But climate action is coming and it will have a major impact. If we look at Indonesia, 76% of unplanted forest concessions and 15% of existing palm oil assets could be at risk – that is, financial risk – should Indonesia adopt what is seen as its essential plans to meet its Paris climate commitments.
The investment initiative FAIRR has looked at the extremely high financial risks. The majority of the largest protein producer companies are at high risk for greenhouse gas emissions, deforestation, water and waste. Over 60% of them saw soya feed from areas at high risk of deforestation and have still not set deforestation targets. Fewer than one in five meat, egg and dairy firms is adequately managing the pollution of waterways from manure – just ask the people of Herefordshire about that if you want to know more.
FAIRR finds that the volume of waste produced by the 70 billion animals processed each year is equivalent to the volume of waste produced by twice the entire human population on this planet. Only 18% of global meat and dairy producers track even partial methane emissions, even though annual methane emissions from global capital and livestock make up 44% of anthropogenic methane emissions.
Ecological breakdown inevitably means economic breakdown
That part of the debate extended consideration to the carbon bubble. But ultimately, we need to look far more widely at all of the planetary boundaries being exceeded.
As another example, I cited water risk. Fresh water supplies rely heavily on fossil water aquifers – in the American high plains, in Mexico, in eastern Europe, in Egypt, in the Middle East, Iran and China. All agricultural production of food – the big sectors globally and financially – is utterly dependent on fresh water supplies which are not being replenished. At a fundamental level, that is a huge financial risk as well as a risk to when any of us can eat in the future.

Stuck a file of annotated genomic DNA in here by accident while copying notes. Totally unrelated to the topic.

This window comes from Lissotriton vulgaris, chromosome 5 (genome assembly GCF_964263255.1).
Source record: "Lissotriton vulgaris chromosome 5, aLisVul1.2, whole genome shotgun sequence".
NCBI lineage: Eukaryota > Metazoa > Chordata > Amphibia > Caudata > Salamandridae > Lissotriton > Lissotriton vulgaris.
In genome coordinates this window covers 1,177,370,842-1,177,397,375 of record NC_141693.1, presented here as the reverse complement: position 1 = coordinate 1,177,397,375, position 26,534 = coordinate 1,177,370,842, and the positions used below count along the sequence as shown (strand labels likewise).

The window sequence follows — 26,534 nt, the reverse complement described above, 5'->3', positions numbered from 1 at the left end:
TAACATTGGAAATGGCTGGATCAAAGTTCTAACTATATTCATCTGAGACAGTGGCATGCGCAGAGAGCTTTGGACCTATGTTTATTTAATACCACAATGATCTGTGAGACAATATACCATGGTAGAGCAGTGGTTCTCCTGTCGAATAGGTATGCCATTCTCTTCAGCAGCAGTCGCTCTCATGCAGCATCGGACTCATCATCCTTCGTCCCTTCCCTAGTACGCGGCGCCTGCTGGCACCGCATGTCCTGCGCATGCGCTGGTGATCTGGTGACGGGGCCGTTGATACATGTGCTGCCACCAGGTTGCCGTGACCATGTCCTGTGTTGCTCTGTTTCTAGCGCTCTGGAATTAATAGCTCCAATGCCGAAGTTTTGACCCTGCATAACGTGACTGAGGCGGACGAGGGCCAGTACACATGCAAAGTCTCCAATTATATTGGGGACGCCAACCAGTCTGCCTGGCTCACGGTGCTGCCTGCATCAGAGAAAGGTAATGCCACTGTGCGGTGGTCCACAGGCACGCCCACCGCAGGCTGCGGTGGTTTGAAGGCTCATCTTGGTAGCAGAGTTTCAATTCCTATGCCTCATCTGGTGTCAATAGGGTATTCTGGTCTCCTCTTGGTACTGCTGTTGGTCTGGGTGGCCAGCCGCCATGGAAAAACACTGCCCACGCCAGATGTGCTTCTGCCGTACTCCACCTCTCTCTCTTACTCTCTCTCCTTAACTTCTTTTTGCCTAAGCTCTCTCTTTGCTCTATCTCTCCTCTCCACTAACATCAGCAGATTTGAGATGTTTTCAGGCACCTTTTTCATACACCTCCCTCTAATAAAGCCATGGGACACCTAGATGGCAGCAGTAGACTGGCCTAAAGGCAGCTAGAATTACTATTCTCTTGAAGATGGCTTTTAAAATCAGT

We are talking about the future of our life on this planet. We are talking about a liveable planet. That is inescapable. However, what we were talking this week was ensuring that we do not see the next financial crash.
We need to remember the last financial crash, 15 years ago now, when the cash machines were within hours of stopping working. As the Conservative peer Ros Altmann said in the House:
“We have been taken by surprise too many times in the financial world by supposedly very small long-term risks which materialise in a cliff-edge event that people had not been prepared for.”
We must do something to stop the next financial crash from being at the point where the size of the carbon bubble, the level of stranded assets across a range of sectors; fossil fuels, animal agriculture and others, is such that it suddenly hits the markets.
The markets are not counting this now. They must count this in if we are to have a sustainable financial sector in an economic sense every bit as much as in an earth system sense. In the House, a coalition of peers from all parties (and our non-party crossbench colleagues) will be working on the report stage of the bill to force the government to acknowledge that.